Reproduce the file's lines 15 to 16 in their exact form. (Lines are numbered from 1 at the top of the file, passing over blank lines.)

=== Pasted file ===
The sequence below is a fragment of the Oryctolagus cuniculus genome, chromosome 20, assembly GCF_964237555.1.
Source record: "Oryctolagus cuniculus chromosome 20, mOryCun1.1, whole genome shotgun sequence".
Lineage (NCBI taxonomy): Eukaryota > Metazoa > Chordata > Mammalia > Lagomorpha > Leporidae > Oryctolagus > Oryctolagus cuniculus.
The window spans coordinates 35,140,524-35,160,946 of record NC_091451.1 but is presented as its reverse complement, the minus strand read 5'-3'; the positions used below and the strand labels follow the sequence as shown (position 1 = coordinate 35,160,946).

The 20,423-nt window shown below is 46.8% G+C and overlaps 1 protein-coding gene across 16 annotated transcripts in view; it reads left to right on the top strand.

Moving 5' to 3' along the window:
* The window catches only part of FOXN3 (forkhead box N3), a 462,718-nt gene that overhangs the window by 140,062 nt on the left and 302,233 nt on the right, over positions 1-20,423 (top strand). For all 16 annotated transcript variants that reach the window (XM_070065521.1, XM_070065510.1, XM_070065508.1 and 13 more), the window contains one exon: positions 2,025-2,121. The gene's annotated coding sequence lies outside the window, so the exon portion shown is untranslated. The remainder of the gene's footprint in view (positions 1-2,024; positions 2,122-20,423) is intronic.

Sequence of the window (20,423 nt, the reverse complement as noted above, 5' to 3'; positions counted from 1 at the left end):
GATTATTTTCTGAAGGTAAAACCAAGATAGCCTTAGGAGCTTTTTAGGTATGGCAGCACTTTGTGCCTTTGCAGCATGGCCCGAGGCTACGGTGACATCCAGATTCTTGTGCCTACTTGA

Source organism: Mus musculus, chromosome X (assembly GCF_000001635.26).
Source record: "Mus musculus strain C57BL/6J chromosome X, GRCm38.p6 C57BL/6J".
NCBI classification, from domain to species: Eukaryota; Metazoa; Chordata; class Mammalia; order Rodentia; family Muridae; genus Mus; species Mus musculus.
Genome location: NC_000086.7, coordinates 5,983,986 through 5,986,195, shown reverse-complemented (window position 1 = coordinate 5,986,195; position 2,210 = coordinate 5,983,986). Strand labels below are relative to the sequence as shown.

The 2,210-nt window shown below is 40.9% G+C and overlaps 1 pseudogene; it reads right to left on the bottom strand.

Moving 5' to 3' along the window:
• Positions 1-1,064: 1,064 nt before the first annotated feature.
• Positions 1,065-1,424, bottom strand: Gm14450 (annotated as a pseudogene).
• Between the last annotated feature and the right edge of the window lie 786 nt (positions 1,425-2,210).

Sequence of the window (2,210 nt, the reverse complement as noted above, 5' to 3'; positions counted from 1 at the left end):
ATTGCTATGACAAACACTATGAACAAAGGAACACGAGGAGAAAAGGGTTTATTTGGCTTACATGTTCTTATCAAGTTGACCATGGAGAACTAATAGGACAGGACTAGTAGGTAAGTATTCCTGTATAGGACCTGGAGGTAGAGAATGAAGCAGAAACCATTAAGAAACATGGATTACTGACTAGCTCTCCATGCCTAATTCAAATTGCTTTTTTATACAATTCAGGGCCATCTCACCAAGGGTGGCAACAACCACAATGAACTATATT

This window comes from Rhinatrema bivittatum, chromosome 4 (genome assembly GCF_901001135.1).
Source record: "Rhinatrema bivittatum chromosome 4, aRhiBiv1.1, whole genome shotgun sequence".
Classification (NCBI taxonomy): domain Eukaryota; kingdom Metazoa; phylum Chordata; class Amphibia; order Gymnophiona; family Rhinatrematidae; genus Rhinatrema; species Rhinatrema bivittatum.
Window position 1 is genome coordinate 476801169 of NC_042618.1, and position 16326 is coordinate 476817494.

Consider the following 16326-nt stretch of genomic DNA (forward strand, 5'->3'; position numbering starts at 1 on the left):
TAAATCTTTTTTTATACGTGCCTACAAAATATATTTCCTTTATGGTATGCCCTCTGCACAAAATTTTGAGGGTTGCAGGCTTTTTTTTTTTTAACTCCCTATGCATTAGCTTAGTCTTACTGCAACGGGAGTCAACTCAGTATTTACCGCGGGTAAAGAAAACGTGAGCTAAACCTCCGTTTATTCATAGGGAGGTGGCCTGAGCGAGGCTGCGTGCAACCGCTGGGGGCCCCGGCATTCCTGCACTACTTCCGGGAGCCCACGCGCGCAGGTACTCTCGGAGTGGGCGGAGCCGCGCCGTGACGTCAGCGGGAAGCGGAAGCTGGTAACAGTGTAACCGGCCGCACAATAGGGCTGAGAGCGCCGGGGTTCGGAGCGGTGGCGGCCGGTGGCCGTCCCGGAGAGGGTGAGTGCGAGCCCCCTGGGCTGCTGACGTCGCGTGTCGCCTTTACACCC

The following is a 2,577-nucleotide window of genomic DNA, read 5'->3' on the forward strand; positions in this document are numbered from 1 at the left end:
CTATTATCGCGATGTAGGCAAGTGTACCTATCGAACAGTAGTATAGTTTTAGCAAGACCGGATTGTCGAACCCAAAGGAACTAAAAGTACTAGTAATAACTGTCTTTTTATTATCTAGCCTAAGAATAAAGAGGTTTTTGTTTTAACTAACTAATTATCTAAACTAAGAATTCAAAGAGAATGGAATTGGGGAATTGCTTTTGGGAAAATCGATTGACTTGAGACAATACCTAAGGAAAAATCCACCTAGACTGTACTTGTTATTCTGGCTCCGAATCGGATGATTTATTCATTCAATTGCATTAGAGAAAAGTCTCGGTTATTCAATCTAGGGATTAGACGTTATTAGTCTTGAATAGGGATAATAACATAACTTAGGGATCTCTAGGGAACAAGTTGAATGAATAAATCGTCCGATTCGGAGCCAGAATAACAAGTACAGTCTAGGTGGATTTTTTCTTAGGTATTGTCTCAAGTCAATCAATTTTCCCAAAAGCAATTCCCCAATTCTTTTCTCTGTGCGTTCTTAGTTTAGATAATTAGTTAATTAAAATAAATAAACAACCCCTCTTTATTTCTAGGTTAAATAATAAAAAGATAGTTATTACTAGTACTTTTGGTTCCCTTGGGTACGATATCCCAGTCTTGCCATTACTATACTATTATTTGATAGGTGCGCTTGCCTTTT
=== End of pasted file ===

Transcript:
Moving 5' to 3' along the window:
• Positions 1-1,064: 1,064 nt before the first annotated feature.